Doctors, public, BBMP, out of step as viral fevers rage

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Thirteen-year-old Rohan (name changed on request) was admitted to a private hospital around two weeks back after being down with fever for more than five days. A Cox town-based doctor prescribed antibiotics, but when the fever did not subside, his parents took him to a pediatrician in Kammanahalli, who recommended that they get some blood tests done. The tests revealed a drop in his platelet count, a symptom of dengue, after which he was admitted to Mallya hospital on Vittal Mallya Road for platelet transfusion. Rohan received one unit B+ platelets after which his condition improved, much to the relief of his parents.

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patients

People in the waiting room at K C General Hospital in Malleshwaram. (pic: Vaishnavi Vittal)

This is just one case of dengue in Bengaluru. With the monsoons having set in, city doctors say that chikungunya and dengue are rampant now. Says, Dr S V Chowti of Mallya Hospital, “The scene is bad. Did you see the crowd today? Most of them are coming with these symptoms”. He points to the pile of files on his desk and says every third case is chikungunya or dengue. Presently, three patients are admitted in the hospital for platelet transfer, he adds.

Do we have accurate numbers?

Previously, chikungunya was restricted to some areas in the city. In 2008, 71 cases of chikungunya were reported by the BBMP, the most affected area being Srirampuram. In 2007, areas of West Bangalore like Vijaynagar and Kamakshipalya were affected. But this year, both doctors and BBMP officials say it is widespread.

The Bruhat Bengaluru Mahanagara Palike (BBMP) maintains a record of the number of fever cases, blood samples collected for chikungunya, positive cases for dengue and chikungunya and number of dengue deaths. But these are only from hospitals that send blood samples to the National Institute of Virology’s (NIV) field unit at Victoria Hospital. Accounting for that, it has recorded 46 cases of dengue since January this year.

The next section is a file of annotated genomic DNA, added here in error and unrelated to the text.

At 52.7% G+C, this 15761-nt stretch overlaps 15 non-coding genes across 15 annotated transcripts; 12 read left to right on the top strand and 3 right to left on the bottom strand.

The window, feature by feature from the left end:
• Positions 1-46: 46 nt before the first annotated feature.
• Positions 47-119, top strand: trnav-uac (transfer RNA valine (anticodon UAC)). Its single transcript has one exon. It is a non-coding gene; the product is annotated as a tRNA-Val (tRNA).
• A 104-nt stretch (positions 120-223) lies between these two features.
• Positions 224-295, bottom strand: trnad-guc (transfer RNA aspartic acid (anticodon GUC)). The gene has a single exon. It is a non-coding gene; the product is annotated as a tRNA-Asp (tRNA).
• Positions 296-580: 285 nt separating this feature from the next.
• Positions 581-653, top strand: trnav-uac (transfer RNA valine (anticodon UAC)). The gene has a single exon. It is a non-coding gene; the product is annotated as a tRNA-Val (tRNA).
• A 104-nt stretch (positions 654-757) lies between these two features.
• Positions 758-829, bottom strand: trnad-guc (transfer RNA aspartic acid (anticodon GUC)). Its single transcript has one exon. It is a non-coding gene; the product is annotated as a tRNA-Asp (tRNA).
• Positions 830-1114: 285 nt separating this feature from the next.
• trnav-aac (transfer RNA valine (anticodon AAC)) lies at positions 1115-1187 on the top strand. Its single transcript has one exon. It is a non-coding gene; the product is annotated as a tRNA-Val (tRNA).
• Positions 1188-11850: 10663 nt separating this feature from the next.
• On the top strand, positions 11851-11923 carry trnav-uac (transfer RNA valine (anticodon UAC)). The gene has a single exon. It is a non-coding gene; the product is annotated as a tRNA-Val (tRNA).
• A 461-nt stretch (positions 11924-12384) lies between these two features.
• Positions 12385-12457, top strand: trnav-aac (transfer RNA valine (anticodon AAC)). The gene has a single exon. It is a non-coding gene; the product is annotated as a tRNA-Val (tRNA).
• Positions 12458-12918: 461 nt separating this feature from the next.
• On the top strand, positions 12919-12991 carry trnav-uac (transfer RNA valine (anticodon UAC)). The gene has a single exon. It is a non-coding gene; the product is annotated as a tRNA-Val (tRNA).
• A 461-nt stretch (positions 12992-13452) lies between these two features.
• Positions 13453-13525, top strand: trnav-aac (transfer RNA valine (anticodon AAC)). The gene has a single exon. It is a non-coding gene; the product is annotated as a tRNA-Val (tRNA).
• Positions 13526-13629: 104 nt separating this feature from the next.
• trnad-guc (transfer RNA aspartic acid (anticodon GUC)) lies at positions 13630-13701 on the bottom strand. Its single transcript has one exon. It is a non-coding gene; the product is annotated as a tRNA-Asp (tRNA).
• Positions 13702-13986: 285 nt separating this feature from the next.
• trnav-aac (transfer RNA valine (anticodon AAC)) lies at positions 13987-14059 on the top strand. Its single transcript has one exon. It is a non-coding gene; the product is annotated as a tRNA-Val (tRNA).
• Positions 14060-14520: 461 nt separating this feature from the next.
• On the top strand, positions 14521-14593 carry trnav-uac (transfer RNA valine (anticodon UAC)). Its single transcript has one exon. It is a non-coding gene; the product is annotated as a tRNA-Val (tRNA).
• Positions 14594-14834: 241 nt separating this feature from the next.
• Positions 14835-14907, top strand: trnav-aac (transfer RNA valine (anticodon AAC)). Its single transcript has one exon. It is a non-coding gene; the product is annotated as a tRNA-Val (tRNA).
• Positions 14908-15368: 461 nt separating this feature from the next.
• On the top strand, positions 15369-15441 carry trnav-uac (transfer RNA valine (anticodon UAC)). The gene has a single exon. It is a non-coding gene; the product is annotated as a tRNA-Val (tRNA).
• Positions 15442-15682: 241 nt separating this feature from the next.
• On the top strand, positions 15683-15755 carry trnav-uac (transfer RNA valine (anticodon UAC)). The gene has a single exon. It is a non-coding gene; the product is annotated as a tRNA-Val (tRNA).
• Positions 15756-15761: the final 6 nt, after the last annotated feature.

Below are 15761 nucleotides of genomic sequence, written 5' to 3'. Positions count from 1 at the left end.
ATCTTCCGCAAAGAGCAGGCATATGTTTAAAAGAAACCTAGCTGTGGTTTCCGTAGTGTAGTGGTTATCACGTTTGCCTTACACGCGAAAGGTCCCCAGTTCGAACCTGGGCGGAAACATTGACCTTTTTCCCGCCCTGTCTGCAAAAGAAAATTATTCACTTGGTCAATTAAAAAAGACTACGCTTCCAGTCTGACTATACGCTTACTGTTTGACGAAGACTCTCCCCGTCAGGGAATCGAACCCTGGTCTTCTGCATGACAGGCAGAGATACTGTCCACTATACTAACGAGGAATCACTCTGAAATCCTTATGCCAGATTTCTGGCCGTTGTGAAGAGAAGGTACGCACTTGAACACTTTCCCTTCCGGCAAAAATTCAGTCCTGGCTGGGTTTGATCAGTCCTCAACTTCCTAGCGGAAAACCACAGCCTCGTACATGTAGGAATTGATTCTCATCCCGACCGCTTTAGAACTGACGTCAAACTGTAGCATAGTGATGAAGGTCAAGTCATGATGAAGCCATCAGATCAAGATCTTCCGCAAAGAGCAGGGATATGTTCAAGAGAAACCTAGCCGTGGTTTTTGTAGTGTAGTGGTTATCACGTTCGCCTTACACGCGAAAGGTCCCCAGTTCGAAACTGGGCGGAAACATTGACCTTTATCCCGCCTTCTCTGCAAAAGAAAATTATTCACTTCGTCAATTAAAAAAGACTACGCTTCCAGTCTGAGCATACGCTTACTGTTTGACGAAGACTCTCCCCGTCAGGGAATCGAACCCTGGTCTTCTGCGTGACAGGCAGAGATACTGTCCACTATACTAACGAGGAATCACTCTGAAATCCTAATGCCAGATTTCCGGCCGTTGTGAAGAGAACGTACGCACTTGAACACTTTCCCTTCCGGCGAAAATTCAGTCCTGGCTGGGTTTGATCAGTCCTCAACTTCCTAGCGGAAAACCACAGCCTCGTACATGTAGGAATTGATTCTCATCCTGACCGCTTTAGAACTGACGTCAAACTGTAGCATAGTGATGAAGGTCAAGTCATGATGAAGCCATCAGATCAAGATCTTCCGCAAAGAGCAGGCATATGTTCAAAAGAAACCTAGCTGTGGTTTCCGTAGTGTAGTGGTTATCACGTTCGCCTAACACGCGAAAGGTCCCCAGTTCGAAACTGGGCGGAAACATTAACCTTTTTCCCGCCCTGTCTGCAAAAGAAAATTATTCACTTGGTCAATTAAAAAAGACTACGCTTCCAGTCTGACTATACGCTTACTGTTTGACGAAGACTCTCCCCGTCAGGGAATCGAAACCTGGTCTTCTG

Karnataka Municipal Corporations Act, 1976
Chapter 18
Prevention of Diseases
Dangerous Diseases

402. Obligation of medical practitioner to report dangerous disease:

(1) If any medical practitioner becomes cognizant of the existence of any dangerous disease in any private or public dwelling in the city, he shall inform the Commissioner, the health officer or the sanitary inspector of the division, with least practicable delay.

(2) The information shall be communicated in such form and with such details as the Commissioner may require.(3) The Commissioner may direct the compulsory notification by the owner or occupier of every house within the corporation limits, during such period and to such officer as the Commissioner may specify, of all deaths from or occurrences of dangerous disease in his house.

Dr L T Gayathri, Chief Health Officer, BBMP, says hospitals are supposed to send blood samples to NIV. “If hospitals know the KMC Act, all of them have to send a report. Two to three years back we told them. Every year we can’t tell them. It’s their responsibility”, she says, adding that the numbers of chikungunya and dengue cases sent by hospitals are not considered unless the blood samples are sent to NIV. The BBMP’s data is from nursing homes, government hospitals and BBMP hospitals, she says.

Dr Bobby Joseph, Professor of Community Health at St John’s Medical College agrees that all dangerous communicable diseases (like cholera and plague, i.e. not just chikungunya and dengue) have to be reported. However, he says that accurate diagnosis of chikungunya or dengue for private practitioners is difficult because of lack of facilities in small clinics. "If the medical practitioner strongly suspects either chikungunya or dengue he will refer the patient to a bigger hospital where they would collect samples and send to the NIV", he says.

Gayathri says there have been no dengue deaths this year except for a suspected dengue death at M S Ramaiah Memorial Hospital located on New BEL Road. But the Medical Director of St. Philomenas Hospital, Dr Shankar Prasad says they recorded two dengue deaths last week. This Viveknagar-based hospital also recorded around 20 positive dengue cases and no chikungunya cases last week.

There is a definite rise compared to last year, says Dr B G Tilak, Medical Superintendent of Victoria Hospital. “In June, we had 15 chikungunya cases and 3 dengue cases”, he says. At St. John’s Medical College Hospital on Sarjapur Road, there were ten confirmed cases of dengue and no chikungunya cases in June, says the Associate Medical Superintendent, Dr Savio Pereira.

The numbers clearly don’t add up. This, even as Prasad says they send a report to the Corporation every week.

Back and forth on the causes

The rise in the number of chikungunya and dengue cases this year is because of intermittent rains, says Gayathri. Also, Bangalore has a large migrant population and they may also carry the virus from endemic areas, she says. “Before the monsoon started, our Commissioner was interested in preventive action rather than curative action”. She says the BBMP is fogging once a week in all areas especially vulnerable areas like slums. “Camps were conducted to make the public aware. Fever cases are screened. From January to now, we got 5897 suspected chikungunya cases, 338 tested positive”, Gayathri adds.